My essay ‘Across the Evening Sky: The Late Voices of Sandy Denny, Judy Collins and Nina Simone’ has been published in the book Gender, Age and Musical Creativity, edited by Catherine Haworth and Lisa Colton (Ashgate, 2015).
ABSTRACT: This chapter explores the work of three female musicians – Sandy Denny, Judy Collins and Nina Simone – who offer valuable insights into the interplay of history, biography and memory. It focuses specifically on the representation of innocence and experience via the “late voice”. “Lateness”, a concept exemplified by these artists but which extends to a broad range of modern (post mid-twentieth century) popular musics, refers to five primary issues: chronology (the stage in an artist’s career); the vocal act (the ability to convincingly portray experience); afterlife (posthumous careers made possible by phonography); retrospection (how voices “look back” or anticipate looking back); and the writing of age, experience, lateness and loss into song texts. The main case study of the chapter is the song ‘Who Knows Where the Time Goes’, written by Denny and later performed by Collins and Simone. The song is analysed in terms of its representation of time and experience and in relation to the lives and works of its interpreters.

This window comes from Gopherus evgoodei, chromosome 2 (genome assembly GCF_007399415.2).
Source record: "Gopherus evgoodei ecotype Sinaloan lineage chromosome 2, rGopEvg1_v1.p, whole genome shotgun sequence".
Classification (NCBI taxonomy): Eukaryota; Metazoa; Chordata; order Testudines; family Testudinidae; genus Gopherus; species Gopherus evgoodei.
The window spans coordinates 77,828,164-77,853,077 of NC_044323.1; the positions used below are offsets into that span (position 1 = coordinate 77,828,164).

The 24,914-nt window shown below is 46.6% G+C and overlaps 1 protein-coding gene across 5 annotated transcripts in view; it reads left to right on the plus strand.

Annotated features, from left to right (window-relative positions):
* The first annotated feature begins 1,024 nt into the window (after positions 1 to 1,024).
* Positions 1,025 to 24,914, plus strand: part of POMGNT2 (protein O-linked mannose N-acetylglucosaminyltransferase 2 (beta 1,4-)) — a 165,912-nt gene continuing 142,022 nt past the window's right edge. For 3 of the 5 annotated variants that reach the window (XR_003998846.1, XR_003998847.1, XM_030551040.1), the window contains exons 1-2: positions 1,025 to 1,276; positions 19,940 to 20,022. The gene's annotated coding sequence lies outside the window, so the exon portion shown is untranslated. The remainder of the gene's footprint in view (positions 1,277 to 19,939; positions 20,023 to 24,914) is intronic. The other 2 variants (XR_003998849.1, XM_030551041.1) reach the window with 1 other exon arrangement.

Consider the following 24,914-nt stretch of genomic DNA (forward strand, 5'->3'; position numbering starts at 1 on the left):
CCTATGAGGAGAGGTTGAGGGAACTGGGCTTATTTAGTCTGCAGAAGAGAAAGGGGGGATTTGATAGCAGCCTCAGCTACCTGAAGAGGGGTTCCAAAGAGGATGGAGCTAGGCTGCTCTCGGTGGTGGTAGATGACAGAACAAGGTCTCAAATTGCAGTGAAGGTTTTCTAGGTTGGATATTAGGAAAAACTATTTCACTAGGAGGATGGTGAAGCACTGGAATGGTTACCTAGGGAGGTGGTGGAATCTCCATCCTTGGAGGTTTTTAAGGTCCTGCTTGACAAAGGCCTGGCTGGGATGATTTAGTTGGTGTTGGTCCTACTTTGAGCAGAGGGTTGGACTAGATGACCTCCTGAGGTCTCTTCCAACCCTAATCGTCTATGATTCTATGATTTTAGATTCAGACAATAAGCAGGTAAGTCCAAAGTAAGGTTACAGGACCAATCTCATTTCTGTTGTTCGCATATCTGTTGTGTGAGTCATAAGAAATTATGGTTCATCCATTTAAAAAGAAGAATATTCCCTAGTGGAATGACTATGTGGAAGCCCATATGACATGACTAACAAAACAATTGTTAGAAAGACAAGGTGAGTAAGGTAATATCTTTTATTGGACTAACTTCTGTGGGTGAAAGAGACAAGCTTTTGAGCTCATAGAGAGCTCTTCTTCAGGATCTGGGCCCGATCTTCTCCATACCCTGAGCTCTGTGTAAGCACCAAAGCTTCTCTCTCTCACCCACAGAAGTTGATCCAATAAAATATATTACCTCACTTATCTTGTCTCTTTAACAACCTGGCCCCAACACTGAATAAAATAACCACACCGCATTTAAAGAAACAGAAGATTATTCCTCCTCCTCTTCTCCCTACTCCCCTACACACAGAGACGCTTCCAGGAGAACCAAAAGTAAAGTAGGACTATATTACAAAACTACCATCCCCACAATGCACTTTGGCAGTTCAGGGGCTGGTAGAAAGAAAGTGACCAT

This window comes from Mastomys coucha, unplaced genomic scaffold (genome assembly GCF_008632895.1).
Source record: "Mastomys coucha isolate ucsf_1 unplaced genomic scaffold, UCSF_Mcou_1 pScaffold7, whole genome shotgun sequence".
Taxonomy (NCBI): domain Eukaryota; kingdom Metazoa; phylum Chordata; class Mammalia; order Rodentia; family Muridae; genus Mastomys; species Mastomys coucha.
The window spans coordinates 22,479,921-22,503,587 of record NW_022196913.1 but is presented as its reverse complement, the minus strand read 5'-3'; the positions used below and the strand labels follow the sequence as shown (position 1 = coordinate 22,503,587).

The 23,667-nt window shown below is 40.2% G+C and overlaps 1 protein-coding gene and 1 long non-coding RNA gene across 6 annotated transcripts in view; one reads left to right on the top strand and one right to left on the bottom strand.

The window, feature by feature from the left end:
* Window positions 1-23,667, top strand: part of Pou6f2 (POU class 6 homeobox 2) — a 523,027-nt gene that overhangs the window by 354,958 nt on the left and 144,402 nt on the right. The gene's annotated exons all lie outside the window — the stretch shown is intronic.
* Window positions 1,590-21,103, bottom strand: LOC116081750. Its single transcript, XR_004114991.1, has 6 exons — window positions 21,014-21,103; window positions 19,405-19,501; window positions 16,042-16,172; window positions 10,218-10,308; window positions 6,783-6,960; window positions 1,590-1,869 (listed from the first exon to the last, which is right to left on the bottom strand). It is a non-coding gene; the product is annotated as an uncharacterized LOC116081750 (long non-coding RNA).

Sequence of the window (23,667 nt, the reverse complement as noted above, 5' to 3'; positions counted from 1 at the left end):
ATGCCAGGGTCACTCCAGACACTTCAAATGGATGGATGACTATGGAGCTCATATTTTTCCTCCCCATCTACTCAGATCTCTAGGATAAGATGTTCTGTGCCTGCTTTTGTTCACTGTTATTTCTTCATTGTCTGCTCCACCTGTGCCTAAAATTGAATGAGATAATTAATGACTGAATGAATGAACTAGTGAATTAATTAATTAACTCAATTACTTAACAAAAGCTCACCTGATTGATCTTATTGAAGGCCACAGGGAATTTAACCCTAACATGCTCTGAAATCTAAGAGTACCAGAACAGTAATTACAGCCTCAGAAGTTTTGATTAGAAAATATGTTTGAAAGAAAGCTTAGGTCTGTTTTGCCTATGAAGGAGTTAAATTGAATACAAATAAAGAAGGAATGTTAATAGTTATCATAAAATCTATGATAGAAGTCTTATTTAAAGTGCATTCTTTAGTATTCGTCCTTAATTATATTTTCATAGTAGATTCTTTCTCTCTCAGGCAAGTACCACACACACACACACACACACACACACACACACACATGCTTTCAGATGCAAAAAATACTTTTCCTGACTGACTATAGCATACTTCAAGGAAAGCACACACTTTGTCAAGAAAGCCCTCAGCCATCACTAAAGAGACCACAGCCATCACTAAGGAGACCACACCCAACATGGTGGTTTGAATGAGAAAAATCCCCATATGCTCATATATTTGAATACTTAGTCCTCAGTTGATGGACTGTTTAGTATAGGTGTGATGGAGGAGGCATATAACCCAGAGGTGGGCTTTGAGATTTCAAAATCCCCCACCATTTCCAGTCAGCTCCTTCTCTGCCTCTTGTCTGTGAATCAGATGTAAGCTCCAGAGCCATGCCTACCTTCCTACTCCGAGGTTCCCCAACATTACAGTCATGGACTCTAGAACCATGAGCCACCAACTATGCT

More information about the book here.